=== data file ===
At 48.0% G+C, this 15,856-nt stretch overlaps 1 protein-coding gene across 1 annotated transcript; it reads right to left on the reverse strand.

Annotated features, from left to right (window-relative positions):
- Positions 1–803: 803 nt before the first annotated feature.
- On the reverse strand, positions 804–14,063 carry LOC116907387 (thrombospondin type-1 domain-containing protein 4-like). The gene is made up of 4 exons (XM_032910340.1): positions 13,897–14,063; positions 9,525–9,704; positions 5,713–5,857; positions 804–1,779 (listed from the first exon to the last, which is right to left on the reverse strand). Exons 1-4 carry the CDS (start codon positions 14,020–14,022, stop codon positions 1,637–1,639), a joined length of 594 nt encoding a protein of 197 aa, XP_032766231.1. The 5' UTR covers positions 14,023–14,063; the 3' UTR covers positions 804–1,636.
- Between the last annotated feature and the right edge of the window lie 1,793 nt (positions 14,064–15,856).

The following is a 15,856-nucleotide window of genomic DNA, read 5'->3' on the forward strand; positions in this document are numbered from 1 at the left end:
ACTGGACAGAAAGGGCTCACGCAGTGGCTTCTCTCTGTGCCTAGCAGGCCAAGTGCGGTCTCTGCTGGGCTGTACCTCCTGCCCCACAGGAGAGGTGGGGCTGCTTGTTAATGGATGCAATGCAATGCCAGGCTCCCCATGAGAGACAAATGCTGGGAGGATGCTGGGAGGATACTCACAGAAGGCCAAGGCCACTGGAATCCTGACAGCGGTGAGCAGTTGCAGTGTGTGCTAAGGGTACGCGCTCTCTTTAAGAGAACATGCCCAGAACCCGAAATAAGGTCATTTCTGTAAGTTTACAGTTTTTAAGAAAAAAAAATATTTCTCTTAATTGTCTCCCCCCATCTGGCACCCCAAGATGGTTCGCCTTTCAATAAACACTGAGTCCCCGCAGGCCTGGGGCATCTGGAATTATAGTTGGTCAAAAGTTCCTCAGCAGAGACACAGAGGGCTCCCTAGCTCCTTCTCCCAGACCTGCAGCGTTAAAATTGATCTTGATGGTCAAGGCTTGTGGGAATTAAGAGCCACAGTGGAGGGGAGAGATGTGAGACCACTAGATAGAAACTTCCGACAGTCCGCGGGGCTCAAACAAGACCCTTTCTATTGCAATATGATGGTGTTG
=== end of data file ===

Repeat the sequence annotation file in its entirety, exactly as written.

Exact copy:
At 48.0% G+C, this 15,856-nt stretch overlaps 1 protein-coding gene across 1 annotated transcript; it reads right to left on the reverse strand.

Annotated features, from left to right (window-relative positions):
- Positions 1–803: 803 nt before the first annotated feature.
- On the reverse strand, positions 804–14,063 carry LOC116907387 (thrombospondin type-1 domain-containing protein 4-like). The gene is made up of 4 exons (XM_032910340.1): positions 13,897–14,063; positions 9,525–9,704; positions 5,713–5,857; positions 804–1,779 (listed from the first exon to the last, which is right to left on the reverse strand). Exons 1-4 carry the CDS (start codon positions 14,020–14,022, stop codon positions 1,637–1,639), a joined length of 594 nt encoding a protein of 197 aa, XP_032766231.1. The 5' UTR covers positions 14,023–14,063; the 3' UTR covers positions 804–1,636.
- Between the last annotated feature and the right edge of the window lie 1,793 nt (positions 14,064–15,856).

The following is a 15,856-nucleotide window of genomic DNA, read 5'->3' on the forward strand; positions in this document are numbered from 1 at the left end:
ACTGGACAGAAAGGGCTCACGCAGTGGCTTCTCTCTGTGCCTAGCAGGCCAAGTGCGGTCTCTGCTGGGCTGTACCTCCTGCCCCACAGGAGAGGTGGGGCTGCTTGTTAATGGATGCAATGCAATGCCAGGCTCCCCATGAGAGACAAATGCTGGGAGGATGCTGGGAGGATACTCACAGAAGGCCAAGGCCACTGGAATCCTGACAGCGGTGAGCAGTTGCAGTGTGTGCTAAGGGTACGCGCTCTCTTTAAGAGAACATGCCCAGAACCCGAAATAAGGTCATTTCTGTAAGTTTACAGTTTTTAAGAAAAAAAAATATTTCTCTTAATTGTCTCCCCCCATCTGGCACCCCAAGATGGTTCGCCTTTCAATAAACACTGAGTCCCCGCAGGCCTGGGGCATCTGGAATTATAGTTGGTCAAAAGTTCCTCAGCAGAGACACAGAGGGCTCCCTAGCTCCTTCTCCCAGACCTGCAGCGTTAAAATTGATCTTGATGGTCAAGGCTTGTGGGAATTAAGAGCCACAGTGGAGGGGAGAGATGTGAGACCACTAGATAGAAACTTCCGACAGTCCGCGGGGCTCAAACAAGACCCTTTCTATTGCAATATGATGGTGTTG